Miss Universe pageants have long been criticised.
Some see them as outdated and offensive, while others consider them completely irrelevant.

It's understandable.
In years gone by pageants have played host to the demeaning swimsuit competition and, in some countries, to a stubborn lack of diversity among contestants.

I personally didn't hold them in a particularly high regard.
Until Saturday night, that is.

Read more: Miss Universe New Zealand contestant breaking stereotypes
Napier woman Harlem-Cruz Atarangi Ihaia wins Miss Universe New Zealand

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When Napier's Harlem-Cruz Atarangi Ihaia was crowned Miss Universe NZ.
As you would expect, it was an almost blindingly colourful and glamorous announcement.
But amongst the confetti, bouquets and silk sashes was something that offered so much more than an all-out assault on the senses.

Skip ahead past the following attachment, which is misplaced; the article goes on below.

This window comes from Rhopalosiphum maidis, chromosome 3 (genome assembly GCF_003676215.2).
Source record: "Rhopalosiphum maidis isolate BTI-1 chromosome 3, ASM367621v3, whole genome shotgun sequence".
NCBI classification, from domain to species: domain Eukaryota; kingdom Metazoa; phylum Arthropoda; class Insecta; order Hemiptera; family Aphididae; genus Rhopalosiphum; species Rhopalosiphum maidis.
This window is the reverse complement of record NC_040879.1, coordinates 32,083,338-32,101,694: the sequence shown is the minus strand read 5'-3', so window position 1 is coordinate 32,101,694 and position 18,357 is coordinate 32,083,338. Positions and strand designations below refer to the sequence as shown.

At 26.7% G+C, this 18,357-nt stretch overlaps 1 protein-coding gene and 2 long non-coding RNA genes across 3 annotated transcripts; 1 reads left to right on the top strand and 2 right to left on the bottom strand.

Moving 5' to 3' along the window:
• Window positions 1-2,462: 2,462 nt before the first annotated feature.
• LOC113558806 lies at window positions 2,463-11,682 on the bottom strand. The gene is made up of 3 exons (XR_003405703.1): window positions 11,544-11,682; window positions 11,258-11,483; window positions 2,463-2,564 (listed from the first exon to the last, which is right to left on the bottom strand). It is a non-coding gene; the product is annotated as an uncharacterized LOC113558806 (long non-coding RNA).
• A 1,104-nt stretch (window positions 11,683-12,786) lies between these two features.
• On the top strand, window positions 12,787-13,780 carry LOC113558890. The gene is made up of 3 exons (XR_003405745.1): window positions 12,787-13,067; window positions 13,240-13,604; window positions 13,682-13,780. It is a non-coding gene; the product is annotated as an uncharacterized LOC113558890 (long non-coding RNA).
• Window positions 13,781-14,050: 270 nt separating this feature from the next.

It was a message from a young woman that dragged pageants even further into the 21st century.
The new Miss Universe NZ said she hoped to create a new perception of beauty.

"To break the image of every young teenager wanting to be the next Kylie Jenner, I just want to prove that we can all be ourselves and to inspire, hopefully, the world."

Miss Ihaia previously told Hawkes' Bay Today the main reason she entered the contest was to inspire females in her family and other young Maori women.

It made me look at pageants in an entirely different way.
Sure, pageants like these could still be perceived as demeaning and sexist.

But, rather than simply don the crown, smile and wave.
Miss Ihaia used her platform, however credible we chose to consider it, for good.

To break a stereotype from within, displace sexism for feminism, and, hopefully, offer clarity and belief to other young women.